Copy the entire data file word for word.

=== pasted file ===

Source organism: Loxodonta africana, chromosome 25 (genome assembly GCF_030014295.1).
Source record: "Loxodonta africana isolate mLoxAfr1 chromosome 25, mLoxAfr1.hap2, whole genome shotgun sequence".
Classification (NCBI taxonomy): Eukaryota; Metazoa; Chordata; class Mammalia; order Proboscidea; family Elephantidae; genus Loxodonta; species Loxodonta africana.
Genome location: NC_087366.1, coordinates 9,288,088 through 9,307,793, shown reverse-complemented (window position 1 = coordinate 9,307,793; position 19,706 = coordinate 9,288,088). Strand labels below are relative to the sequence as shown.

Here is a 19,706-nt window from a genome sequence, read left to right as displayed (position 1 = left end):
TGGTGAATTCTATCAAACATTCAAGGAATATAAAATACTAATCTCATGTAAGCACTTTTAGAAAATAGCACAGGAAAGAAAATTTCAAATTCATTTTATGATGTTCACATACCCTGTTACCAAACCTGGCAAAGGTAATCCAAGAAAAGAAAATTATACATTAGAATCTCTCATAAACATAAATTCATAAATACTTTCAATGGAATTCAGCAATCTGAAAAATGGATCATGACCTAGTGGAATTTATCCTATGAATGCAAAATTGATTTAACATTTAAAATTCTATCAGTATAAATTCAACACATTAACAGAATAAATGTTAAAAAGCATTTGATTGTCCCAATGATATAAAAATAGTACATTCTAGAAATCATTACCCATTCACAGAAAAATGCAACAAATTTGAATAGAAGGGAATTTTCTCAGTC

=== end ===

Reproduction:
Source organism: Loxodonta africana, chromosome 25 (genome assembly GCF_030014295.1).
Source record: "Loxodonta africana isolate mLoxAfr1 chromosome 25, mLoxAfr1.hap2, whole genome shotgun sequence".
Classification (NCBI taxonomy): Eukaryota; Metazoa; Chordata; class Mammalia; order Proboscidea; family Elephantidae; genus Loxodonta; species Loxodonta africana.
Genome location: NC_087366.1, coordinates 9,288,088 through 9,307,793, shown reverse-complemented (window position 1 = coordinate 9,307,793; position 19,706 = coordinate 9,288,088). Strand labels below are relative to the sequence as shown.

Here is a 19,706-nt window from a genome sequence, read left to right as displayed (position 1 = left end):
TGGTGAATTCTATCAAACATTCAAGGAATATAAAATACTAATCTCATGTAAGCACTTTTAGAAAATAGCACAGGAAAGAAAATTTCAAATTCATTTTATGATGTTCACATACCCTGTTACCAAACCTGGCAAAGGTAATCCAAGAAAAGAAAATTATACATTAGAATCTCTCATAAACATAAATTCATAAATACTTTCAATGGAATTCAGCAATCTGAAAAATGGATCATGACCTAGTGGAATTTATCCTATGAATGCAAAATTGATTTAACATTTAAAATTCTATCAGTATAAATTCAACACATTAACAGAATAAATGTTAAAAAGCATTTGATTGTCCCAATGATATAAAAATAGTACATTCTAGAAATCATTACCCATTCACAGAAAAATGCAACAAATTTGAATAGAAGGGAATTTTCTCAGTC